12) Get out of your head.  To make space in my mind, I keep a handwritten weekly “to-do” list.  For example, mine might say, “For the week beginning 7/9.”  Seeing things written in black and white can help to keep us focused. 

I work with this weekly list every day, adding things to it and crossing completed things off, until Fridays when I move things that weren’t finished to my list for the following week.

13) Be willing to experience trial and error; be willing to scrap plans that aren’t working; be willing to fail.  Be willing to pick yourself up, learn the lesson, and begin anew.

14) Shut off notifications for phone, email, and social media.  If you really enjoy social media, use it as a “reward” after doing X amount of work or spending X amount of time on a project.

15) Choose an accountability partner, someone you trust and respect. You can motivate one another by checking in once a week, once a day, once a month, your choice.  You need not be working in the same field or on the same type of project to support, encourage, and witness one another.

16) Find a mentor.  Someone who has been there, done that, and might even be wearing the t-shirt.

17) Make the necessary sacrifices.  Borrowed from Old French sacrifice, from Latin sacrificium (“sacrifice”), from sacrificō (“make or offer a sacrifice”), from sacer (“sacred, holy”) + faciō (“do, make”). 

To offer (something) as a gift to a deity. (Definition borrowed with gratitude from Wiktionary) 

Can you dedicate your work to your Holy One(s)?

18) Reward yourself for good work done. Honor and celebrate successes, achievements, and leveling up before moving directly on to the next thing.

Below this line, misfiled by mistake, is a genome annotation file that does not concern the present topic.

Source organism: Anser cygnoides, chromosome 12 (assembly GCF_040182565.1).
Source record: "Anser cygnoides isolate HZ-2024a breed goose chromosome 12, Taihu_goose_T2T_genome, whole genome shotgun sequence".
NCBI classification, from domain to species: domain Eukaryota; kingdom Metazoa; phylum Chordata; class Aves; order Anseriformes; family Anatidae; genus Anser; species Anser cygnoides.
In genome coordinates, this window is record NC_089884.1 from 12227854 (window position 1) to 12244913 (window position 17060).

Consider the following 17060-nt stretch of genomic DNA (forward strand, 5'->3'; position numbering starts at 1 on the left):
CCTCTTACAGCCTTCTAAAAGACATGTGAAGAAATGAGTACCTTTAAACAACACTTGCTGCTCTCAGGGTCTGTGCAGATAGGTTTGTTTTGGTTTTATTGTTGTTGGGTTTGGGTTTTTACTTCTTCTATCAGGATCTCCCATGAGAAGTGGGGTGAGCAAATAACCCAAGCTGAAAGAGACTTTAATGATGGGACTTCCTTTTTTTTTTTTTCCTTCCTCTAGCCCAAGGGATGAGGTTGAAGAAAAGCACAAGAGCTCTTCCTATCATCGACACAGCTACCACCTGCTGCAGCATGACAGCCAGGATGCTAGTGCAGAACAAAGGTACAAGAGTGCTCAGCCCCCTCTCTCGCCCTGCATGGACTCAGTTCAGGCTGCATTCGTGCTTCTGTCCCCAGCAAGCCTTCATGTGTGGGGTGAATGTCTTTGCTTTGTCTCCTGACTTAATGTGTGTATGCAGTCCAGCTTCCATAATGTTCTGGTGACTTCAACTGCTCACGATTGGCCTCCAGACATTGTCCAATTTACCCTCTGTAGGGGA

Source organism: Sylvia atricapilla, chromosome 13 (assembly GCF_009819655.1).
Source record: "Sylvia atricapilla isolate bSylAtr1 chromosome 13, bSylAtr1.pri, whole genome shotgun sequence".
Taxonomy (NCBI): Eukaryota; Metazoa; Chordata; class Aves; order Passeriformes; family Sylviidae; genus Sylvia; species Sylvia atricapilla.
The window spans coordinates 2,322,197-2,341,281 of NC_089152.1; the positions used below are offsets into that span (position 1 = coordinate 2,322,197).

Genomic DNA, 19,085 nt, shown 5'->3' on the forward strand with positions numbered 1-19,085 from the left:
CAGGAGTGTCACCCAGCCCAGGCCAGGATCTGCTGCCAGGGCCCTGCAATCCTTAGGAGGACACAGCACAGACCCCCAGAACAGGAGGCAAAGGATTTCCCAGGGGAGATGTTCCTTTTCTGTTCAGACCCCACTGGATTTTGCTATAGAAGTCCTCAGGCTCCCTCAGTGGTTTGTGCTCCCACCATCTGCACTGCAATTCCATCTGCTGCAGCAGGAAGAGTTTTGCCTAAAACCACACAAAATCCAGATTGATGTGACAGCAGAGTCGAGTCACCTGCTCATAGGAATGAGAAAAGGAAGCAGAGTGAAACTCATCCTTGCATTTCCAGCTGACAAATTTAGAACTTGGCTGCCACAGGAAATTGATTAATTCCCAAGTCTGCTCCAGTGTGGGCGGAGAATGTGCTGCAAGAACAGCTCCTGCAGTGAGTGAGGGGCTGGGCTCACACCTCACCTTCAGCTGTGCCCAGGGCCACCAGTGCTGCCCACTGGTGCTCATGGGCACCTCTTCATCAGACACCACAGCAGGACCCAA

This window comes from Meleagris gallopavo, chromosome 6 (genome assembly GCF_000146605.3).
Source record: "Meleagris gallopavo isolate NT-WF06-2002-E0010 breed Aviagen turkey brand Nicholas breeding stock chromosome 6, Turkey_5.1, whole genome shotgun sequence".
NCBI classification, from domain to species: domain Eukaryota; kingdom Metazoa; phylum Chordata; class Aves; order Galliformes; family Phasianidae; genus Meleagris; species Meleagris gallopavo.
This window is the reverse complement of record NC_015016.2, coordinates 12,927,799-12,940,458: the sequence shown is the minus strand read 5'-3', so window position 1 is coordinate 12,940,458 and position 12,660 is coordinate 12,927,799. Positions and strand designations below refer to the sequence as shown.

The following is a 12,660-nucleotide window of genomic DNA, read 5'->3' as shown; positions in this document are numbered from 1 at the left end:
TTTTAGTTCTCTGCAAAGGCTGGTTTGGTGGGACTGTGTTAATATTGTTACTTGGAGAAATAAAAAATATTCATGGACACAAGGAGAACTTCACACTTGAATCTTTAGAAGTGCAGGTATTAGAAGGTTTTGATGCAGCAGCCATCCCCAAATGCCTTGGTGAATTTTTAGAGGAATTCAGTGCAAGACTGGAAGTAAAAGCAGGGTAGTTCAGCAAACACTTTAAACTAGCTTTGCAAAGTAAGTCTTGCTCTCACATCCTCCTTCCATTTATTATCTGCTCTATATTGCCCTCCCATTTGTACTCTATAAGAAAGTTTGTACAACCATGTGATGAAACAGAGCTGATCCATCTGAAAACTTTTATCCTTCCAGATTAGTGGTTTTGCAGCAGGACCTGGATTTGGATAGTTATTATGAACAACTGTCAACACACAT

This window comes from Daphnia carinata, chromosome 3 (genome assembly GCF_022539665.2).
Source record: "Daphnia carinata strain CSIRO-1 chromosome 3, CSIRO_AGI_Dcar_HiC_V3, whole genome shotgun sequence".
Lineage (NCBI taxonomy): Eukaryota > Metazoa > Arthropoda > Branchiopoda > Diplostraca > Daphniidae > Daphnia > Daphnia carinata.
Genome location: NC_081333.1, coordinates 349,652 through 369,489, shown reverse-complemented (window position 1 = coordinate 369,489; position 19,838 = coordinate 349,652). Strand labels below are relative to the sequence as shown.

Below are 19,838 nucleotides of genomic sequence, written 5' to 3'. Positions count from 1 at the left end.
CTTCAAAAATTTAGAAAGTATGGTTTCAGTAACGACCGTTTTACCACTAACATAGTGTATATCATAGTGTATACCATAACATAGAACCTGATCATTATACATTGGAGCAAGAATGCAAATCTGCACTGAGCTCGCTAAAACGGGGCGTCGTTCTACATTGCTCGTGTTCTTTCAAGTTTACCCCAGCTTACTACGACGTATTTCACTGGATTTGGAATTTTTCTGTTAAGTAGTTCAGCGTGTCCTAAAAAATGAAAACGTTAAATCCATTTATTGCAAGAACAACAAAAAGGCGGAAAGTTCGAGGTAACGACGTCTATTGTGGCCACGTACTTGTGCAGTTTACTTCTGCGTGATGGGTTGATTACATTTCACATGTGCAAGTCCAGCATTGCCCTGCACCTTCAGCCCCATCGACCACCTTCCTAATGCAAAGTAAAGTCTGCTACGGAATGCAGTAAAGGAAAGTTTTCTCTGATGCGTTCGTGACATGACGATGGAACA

Dear Ones, we *can* arrive at a place where we are holding ourselves accountable instead of waiting around for someone else to do so.  We *can* accept this level of agency—and the responsibilities that come along with it—if we really want to, if we wholeheartedly enter into a commitment with ourselves and our dreams.

Please don’t forget to be kind to yourself, always—don’t expect or demand perfection and don’t give up.  Do the best you can and be proud of it.  Progress, not perfection!  Remember to pause and recognize your efforts and creations no matter how “small” they are. Be willing to seek help and support, cheerleaders and mentors.

Below, I’ve included the names of some Allies that you may wish to research further.  Each has the potential to assist us in increasing self-discipline and our ability to maintain it.

And, as always, I’d love to hear your thoughts!

With Love, Lady Jesamyn

Allies:

Stones: Blue Aventurine, Onyx, Red Jasper

Plants: Allspice, Cedar, Mulberry

Flower Essences: Blackberry, California Wild Rose, Tansy

About the Author

Transformational Priestess of the Luminous Void, I am the founding High Priestess and Lineage Holder of Sisterhood of the Moon (a matriarchal ritual community) and Sisterhood of the Tribal Priestesses (a consortium of teaching Priestesses), as well as Founder and Facilitator The Women's Mystery School of Magick & Empowerment. I am vowed to lifelong study and I enjoy particular enthusiasm for manifestation magick, the oracular path, and the fine art of ritual facilitation. My spiritual ministry is dedicated to empowering women and other people of integrity through truth-speaking, authenticity, and self-exploration. In my "free time" I enjoy sampling fancy cheeses and interesting libations, obsessing over professional sports, and admiring animals of all kinds, especially black cats. You can find me here: www.SisterhoodoftheMoon.org and here: www.WomensMysterySchool.com. Thanks for reading!